ISSN: 2455-2968
Annals of Circulation
Research Article       Open Access      Peer-Reviewed

Varicose vein surgery versus foam sclereotherapy to prevent extension of venous reflux with time

Fatih Islamoglu*

Professor, Department of Cardiovascular Surgery, Ege University Medical Faculty, İzmir, Turkey
*Corresponding author: Dr. Fatih Islamoglu, MD, Professor, Department of Cardiovascular Surgery, Ege University, Medical Faculty, İzmir, Turkey, Tel: 90 232 390 35 53; Fax: 90 232 339 00 02; E-mail:;
Received: 11 December, 2019 | Accepted: 24 February, 2020 | Published: 25 February, 2020

Cite this as

Islamoglu F (2020) Varicose vein surgery versus foam sclereotherapy to prevent extension of venous reflux with time. Ann Circ 5(1): 008-010. DOI: 10.17352/ac.000016

Background and aim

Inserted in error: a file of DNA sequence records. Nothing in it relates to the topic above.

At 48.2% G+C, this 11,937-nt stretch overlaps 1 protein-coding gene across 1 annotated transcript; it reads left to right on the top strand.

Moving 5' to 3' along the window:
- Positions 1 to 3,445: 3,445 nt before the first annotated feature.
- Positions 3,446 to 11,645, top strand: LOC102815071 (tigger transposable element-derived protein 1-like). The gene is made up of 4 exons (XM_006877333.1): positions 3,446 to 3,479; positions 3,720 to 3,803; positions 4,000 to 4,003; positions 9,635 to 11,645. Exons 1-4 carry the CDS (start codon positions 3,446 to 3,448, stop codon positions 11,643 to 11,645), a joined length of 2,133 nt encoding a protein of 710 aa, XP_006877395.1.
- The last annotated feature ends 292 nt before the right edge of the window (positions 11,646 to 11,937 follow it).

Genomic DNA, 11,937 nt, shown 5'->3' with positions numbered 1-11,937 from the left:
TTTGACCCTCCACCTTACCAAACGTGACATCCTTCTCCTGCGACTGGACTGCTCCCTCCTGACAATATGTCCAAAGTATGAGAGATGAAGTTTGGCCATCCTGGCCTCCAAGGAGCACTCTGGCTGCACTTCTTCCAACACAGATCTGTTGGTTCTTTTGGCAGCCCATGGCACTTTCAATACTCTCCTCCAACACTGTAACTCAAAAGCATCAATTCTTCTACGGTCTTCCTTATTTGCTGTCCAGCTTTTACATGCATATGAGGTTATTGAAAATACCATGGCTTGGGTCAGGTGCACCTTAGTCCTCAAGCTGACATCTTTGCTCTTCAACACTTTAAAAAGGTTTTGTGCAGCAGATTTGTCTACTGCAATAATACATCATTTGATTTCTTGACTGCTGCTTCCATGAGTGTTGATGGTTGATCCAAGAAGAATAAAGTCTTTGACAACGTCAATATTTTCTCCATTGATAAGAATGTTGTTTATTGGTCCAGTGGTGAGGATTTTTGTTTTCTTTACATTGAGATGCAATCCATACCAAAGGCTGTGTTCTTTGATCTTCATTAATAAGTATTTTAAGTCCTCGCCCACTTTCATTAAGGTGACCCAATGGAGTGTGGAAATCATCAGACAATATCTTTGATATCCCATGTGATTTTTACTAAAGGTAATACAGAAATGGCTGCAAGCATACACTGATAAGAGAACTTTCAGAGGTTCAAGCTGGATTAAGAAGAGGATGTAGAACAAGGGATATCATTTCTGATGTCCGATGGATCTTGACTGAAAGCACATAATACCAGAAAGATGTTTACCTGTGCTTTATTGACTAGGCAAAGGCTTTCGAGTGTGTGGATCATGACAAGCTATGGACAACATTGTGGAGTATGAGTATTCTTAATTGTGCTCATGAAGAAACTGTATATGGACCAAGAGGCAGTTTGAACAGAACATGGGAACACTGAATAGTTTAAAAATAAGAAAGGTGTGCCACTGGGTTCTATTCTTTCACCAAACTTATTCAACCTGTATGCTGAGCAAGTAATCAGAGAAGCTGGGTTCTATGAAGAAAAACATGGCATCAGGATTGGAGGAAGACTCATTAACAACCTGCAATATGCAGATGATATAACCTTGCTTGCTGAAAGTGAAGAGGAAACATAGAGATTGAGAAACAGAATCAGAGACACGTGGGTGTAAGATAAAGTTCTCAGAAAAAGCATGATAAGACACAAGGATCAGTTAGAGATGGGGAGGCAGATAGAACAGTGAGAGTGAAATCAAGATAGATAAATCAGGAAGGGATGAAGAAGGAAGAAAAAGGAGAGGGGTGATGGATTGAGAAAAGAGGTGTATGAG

In the treatment of Chronic Venous Insufficiency (CVI) High Ligation (HL) and stripping of the saphenous varicose veins, and percutaneous phlebectomy have been the main options for many years. Modern management of CVI includes treatment of the cause (reflux) and result (varicose veins). Reflux should be treated before varicosities because if the cause is not eliminated, the varicose veins will recur [1]. Generally, the elimination of reflux has been accomplished with surgery. The new thermal ablation techniques such as Endovenous Laser Ablation Ttherapy (EVLT) and Radiofrequency (RF) ablation have the advantage of being performed with only local anesthesia, but they have the potential for residual saphenofemoral reflux due to incomplete ablation of all side branches of the Saphenofemoral Junction (SFJ) [1]. These techniques can obliterate only the main trunk of the saphenous vein, and complete disconnection of all of the side branches draining to the SFJ is never accomplished. Classical surgical HL has also been shown to lead to recurrent varicose vein development due to neovascularization, but this is not completely true; real neovascularization demonstrated by Doppler is rare and is mostly related to the SFJ and side branches not being divided properly. Thus, the primary cause of varicose vein recurrence after surgery is inadequate surgical technique, and neovascularization is never the only cause of recurrence [2]. It also has an incidence of 7.1% after EVLT and 2.2% after RF ablation. The development of arteriovenous fistulae and the intensity of the inflammatory response might be responsible for recanalization of ablated venous segments. This effect is due entirely to inadequate SFJ or side branch division in the initial procedure [1,2]. In support of the importance of complete SFJ ligation, small vessel networks and GSV recanalization at the SFJ have more commonly been found in patients undergoing RF ablation without ligation (46%) than RF ablation with ligation (14%) [3]. In a systematic review comparing recurrence rates, overall complication rates, and symptom relief, it was found that surgery was not inferior to endovenous procedures. Our past experience and results of previous studies comparing the results of three different surgical techniques (complete stripping with HL, partial above-knee stripping with HL, and HL alone) have shown that the best recurrence rate, best improvement in CEAP class, and best event-free survival rates are achieved using complete stripping with HL [4]. The rate of residual reflux and recurrence after partial stripping can reach up to 20%, and this complication is found more often with patent belowknee saphenous veins than with Incompetent Perforatory Veins (IPVs) undetected preoperatively. Given that these techniques are theoretically equivalent to stripping with low ligation of the proximal saphenous vein, it is not wise or completely true to claim that their recurrence rates and effectiveness are better than those of complete stripping with HL. Past experiments have shown that, for HL with complete division of the SFJ and all side branches, full-length obliteration of the saphenous vein for insufficiency was necessary to prevent recurrence [4].